Rep. Chellie Pingree (D., Me.) introduced a bill in Congress aimed at reducing the amount of food that is wasted each year in the United States. The Food Recovery Act includes nearly two dozen provisions to reduce food waste across the economy.
"Forty percent of all food produced in the United States each year is wasted," Pingree said. "The Food Recovery Act takes a comprehensive approach to reducing the amount of food that ends up in landfills and at the same time reducing the number of Americans who have a hard time putting food on the table."
Pingree was joined by dozens of people representing groups and organizations from throughout Maine as she announced the bill. Representatives from Hannaford Supermarkets, the Good Shepherd Food Bank, Portland Food Co-Op and Agri-Cycle Energy all spoke at the press conference at the Portland Food Co-Op when she made the announcement.
Pingree's bill tackles wasted food in four areas--at the consumer level, in grocery stores and restaurants, in schools and other institutions, and on the farm.
At the consumer level, Pingree's bill requires any manufacturer who wants to put a date on their food to use the words "Best if used by" and also—in letters just as big—the words "Manufacturer's suggestion only."
"Currently there are no federal laws regarding expiration dates," Pingree said. "Manufacturers can go overboard with the dates they put on food—and it can lead to consumers and retailers throwing out perfectly good food."
The bill also calls for a national campaign raising awareness on the impact of food waste and strategies to decrease wasted food at the household level.
The bill also looks to extends and expand tax deductions for farmers, retailers and restaurants that donate high-quality food to organizations serving people who are food insecure. It also calls for investment in storage and distribution programs to help food banks maximize their resources and study barriers that prevent the donation of surplus food.
In schools, the bill encourages school cafeterias to purchase lower-price “ugly” fruits and vegetables and expand grant programs to educate students about food waste and encourage food recovery. It also strengthens the connection between schools and farms to give both more resources to combat food waste.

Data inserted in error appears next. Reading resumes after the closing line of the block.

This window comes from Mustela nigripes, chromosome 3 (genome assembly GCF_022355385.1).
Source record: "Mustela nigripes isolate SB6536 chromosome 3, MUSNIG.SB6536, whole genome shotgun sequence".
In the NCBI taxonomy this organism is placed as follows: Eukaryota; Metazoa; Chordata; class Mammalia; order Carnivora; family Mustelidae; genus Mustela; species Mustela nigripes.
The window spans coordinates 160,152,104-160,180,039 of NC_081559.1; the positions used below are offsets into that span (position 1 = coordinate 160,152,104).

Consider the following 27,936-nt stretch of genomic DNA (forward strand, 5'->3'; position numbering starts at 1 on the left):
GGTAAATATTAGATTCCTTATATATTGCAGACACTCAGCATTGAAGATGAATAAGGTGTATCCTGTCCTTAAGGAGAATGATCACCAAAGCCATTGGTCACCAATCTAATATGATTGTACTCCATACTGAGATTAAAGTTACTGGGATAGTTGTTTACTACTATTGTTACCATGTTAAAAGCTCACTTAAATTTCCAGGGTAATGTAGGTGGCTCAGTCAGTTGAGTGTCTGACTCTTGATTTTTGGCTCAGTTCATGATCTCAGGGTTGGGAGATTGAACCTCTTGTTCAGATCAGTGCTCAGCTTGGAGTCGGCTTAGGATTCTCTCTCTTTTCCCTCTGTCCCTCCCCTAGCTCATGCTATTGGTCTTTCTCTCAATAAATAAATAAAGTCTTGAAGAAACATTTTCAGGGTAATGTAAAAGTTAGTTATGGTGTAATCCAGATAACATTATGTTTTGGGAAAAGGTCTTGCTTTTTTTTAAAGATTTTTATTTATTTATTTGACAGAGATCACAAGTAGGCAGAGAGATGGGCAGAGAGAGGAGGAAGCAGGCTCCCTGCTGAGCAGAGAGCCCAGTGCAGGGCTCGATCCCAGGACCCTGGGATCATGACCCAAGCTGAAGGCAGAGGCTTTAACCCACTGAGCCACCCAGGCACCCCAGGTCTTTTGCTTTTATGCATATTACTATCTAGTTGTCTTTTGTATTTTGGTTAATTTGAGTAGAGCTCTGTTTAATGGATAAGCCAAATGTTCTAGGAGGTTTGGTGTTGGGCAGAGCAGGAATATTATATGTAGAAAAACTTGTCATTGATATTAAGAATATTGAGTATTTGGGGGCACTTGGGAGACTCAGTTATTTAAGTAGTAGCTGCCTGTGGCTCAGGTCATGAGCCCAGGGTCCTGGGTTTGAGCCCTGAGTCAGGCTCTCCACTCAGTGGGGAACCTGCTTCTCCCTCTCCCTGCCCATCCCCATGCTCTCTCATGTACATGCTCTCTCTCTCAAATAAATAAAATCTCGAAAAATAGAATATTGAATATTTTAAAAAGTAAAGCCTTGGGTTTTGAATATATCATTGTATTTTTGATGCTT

"Wasted food costs us over $160 billion a year in this country," Pingree said. "That works out to about $125 a month for a family of four. We can save money and feed more Americans if we reduce the amount of food that ends up getting sent to landfills."
The bill encourages composting as a conservation practice eligible for support under USDA’s conservation programs. It also looks to create an infrastructure fund to support construction of large-scale compositing and food waste-to-energy facilities in states that restrict food waste going into landfills.
Using research to reduce wasted food, the bill directs USDA to develop new technologies to increase shelf life of fresh food and also requires USDA to establish a standard for how to estimate the amount of food wasted at the farm level.
Celebrity chef Tom Colicchio, co-founder of Food Policy Action and owner/chef of Crafted Hospitality, praised Pingree's bill.
"Wasting food is bad for the economy, bad for the environment and bad for Americans who are struggling to afford healthy food to feed their families. Pingree is a national leader on sustainable food and farming and I’m glad she’s taking on this huge issue of wasted food," Collichio said.
Jonathan Bloom, author of American Wasteland and WastedFood.com, called Pingree's bill a roadmap to reducing wasted food.
"Today is a great day for Americans who love food and hate waste," Bloom said. "In fifteen years, we may well look back on this bill as a watershed moment in the fight against food waste."
Emily Broad Leib, director of Harvard Food Law and Policy Clinic, said Pingree's bill tackles an important problem with the nation's food supply.
“Food waste is one of the most pressing environmental and economic issues facing our food system, yet so much of the food we waste could go to better use in our households or shared with people in need. This groundbreaking legislation offers assistance to farmers and retailers, supports food recovery organizations, and helps consumers by clarifying the senseless date labels that appear on foods. It thus achieves many of the goals our clinic has advocated over the past few years and we are thrilled to work in support of its passage," Broad Leib said.